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7 November 2010

Nearly 100% Rise in Passenger Self-Service Check-In in Johannesburg

The SITA / Air Transport World Passenger Self-Service survey of the world’s leading airports reveals an almost 100% rise in self-service check-in among travellers passing through OR Tambo Airport, Johannesburg. A 75% growth in demand for off-airport bag drop-off was also recorded.

The survey shows that self-service check-in grew to 17% of survey respondents in Johannesburg compared to 9% in 2009. While this usage rate lags behind the global rate of 67% there is significant willingness to use kiosk check-in (71%), web check-in (54%), and mobile check-in (54%).

Across all airports surveyed, almost half of the respondents who checked in at a desk rather than through self-service did so because of the need to check-in a bag. Overall, the survey found that 75% of respondents would be interested in off-airport bag drop-off. While only 34% of the total surveyed would pay for such a service, 67% of those passing through Johannesburg would be willing to do so. The survey sample in Johannesburg included 54% business travellers.

The 5th annual SITA / Air Transport World Passenger Self-Service survey is an in-depth look at the attitudes and habits of a representative sample of the 287.6 million passengers who use seven leading international airports. Along with OR Tambo Airport, it includes Beijing International Airport; Hartsfield-Jackson, Atlanta; Frankfurt; Mumbai International; Moscow Domodedovo; and Sao Paulo Guarulhos, Brazil.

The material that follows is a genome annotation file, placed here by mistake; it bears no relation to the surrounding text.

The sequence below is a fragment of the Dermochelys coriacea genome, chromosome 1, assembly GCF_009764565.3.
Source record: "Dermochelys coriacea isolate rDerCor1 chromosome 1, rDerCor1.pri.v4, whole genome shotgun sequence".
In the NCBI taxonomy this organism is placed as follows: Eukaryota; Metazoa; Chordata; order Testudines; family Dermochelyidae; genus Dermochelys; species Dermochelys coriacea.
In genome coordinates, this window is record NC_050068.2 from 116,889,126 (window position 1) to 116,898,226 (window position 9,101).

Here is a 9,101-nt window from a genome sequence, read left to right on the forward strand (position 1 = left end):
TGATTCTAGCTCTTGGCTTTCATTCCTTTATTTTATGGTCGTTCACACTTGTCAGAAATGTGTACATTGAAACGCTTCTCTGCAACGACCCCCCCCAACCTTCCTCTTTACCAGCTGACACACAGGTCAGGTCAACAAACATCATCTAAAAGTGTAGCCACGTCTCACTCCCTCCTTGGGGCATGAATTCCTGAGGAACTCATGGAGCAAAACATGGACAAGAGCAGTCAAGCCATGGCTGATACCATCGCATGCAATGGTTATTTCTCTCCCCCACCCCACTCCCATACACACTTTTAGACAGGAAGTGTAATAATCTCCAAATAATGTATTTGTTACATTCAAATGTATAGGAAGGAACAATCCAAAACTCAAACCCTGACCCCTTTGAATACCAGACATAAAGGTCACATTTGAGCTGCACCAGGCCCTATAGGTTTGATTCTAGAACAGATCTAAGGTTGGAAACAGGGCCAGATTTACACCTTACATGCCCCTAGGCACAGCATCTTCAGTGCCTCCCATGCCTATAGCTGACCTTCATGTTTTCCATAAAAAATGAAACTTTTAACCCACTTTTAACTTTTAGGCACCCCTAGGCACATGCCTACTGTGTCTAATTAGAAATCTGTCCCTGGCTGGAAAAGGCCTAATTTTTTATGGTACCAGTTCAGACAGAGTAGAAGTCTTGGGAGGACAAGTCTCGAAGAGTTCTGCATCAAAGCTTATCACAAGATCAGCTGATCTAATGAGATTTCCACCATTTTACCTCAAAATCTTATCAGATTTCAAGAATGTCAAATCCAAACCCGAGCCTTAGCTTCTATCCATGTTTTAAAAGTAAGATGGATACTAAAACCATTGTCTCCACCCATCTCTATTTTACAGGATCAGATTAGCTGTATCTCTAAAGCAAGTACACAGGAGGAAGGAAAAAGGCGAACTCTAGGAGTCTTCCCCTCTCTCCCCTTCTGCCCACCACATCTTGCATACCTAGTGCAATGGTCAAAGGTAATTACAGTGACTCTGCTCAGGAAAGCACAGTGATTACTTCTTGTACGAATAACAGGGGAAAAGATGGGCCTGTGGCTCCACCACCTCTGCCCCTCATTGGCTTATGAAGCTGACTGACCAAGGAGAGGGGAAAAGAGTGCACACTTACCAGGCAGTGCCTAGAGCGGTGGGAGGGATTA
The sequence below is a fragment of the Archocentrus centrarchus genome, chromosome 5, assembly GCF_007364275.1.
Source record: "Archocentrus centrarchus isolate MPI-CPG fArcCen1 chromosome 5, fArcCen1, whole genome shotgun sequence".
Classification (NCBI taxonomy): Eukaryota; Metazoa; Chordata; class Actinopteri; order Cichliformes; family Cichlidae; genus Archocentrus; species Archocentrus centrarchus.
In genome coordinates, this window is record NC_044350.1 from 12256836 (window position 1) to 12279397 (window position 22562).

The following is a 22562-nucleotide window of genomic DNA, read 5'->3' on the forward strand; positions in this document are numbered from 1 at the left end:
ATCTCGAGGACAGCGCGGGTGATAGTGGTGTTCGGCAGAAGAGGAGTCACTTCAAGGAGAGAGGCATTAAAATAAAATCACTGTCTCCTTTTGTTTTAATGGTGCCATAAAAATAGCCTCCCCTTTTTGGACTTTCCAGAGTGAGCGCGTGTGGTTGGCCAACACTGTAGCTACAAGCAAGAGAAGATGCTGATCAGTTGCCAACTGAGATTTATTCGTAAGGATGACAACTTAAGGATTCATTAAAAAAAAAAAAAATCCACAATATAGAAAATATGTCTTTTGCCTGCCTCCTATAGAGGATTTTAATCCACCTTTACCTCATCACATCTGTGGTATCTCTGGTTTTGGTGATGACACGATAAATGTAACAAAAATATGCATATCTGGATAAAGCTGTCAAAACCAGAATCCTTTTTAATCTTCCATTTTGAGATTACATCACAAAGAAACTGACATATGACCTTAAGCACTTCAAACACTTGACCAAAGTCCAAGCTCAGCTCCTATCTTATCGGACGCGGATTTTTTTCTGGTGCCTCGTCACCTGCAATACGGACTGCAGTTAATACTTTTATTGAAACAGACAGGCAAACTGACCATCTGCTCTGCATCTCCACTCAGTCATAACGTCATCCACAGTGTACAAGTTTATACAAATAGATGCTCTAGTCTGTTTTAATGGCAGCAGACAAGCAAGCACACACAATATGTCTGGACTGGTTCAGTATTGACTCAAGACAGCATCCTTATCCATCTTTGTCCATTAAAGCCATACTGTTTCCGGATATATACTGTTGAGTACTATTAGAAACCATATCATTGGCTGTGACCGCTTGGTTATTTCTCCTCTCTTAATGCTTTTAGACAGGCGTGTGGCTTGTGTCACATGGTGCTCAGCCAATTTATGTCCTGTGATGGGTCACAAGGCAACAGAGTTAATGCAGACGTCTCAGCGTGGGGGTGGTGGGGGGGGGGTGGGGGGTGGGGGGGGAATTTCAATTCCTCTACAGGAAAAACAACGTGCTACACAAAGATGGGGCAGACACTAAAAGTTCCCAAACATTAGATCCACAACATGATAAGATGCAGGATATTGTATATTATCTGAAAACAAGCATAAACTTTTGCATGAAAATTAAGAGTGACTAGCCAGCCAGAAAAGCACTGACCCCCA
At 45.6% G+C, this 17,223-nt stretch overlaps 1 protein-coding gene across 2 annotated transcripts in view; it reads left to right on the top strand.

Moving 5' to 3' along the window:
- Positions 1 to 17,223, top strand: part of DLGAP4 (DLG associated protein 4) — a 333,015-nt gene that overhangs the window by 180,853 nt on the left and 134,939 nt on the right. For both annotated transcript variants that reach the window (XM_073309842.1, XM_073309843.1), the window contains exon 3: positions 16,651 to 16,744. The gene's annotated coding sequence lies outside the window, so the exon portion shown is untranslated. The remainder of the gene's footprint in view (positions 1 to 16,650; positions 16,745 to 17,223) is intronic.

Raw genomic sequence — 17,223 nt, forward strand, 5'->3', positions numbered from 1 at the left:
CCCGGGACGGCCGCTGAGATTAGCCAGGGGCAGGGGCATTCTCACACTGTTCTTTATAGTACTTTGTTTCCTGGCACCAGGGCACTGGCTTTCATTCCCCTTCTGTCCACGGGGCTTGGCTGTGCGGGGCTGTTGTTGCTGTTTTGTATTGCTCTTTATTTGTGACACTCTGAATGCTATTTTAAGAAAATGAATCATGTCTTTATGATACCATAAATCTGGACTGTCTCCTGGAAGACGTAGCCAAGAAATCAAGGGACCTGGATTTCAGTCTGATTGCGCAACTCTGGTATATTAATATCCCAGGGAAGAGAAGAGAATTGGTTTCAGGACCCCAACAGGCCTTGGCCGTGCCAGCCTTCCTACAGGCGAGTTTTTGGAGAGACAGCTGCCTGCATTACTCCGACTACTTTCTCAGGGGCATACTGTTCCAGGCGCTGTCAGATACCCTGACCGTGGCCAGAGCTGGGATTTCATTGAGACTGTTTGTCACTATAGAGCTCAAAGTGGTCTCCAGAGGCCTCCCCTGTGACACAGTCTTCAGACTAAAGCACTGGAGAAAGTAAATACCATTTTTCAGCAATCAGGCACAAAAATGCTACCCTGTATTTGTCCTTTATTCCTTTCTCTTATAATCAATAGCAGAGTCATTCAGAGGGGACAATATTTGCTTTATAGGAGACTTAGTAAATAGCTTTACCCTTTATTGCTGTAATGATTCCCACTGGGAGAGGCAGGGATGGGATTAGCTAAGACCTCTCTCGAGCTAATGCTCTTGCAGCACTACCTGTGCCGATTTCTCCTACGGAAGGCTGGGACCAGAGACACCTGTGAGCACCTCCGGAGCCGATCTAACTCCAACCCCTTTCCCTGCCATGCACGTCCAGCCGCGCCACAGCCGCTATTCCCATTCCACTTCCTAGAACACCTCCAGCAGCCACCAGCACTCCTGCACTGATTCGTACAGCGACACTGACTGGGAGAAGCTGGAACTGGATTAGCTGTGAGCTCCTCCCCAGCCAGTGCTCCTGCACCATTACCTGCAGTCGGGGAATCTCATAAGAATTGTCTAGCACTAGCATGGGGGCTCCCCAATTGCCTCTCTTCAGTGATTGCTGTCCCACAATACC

The popularity of online booking continues to grow at Johannesburg. Almost 70% of interviewed passengers book their flights online when they can, and on the day of travel over 40% of passengers at OR Tambo had used this facility. Passengers are also willing to use more self-service, for example, interest in using automatic boarding gates has increased significantly from 45% last year to 61% in this year’s survey.

Rob Watkins, SITA regional vice president for Africa, said: “SITA is pleased to see that self-service check-in at Johannesburg has almost doubled in the last year as there was heavy investment in SITA check-in technology across South African airports in advance of this year’s very successful World Cup tournament. South African travellers are tech savvy and we expect there will be increasingly rapid uptake of self-service technology as there is a great awareness of the benefits.”

The survey data is extracted from interviews with 2,490 passengers travelling with 106 airlines, conducted at the departure gates earlier this year. Main nationalities interviewed were American (17%), Indian (12%), Chinese (12%), Brazilian (11%), German (8%), South African (8%), Russian (7%), others (25%).

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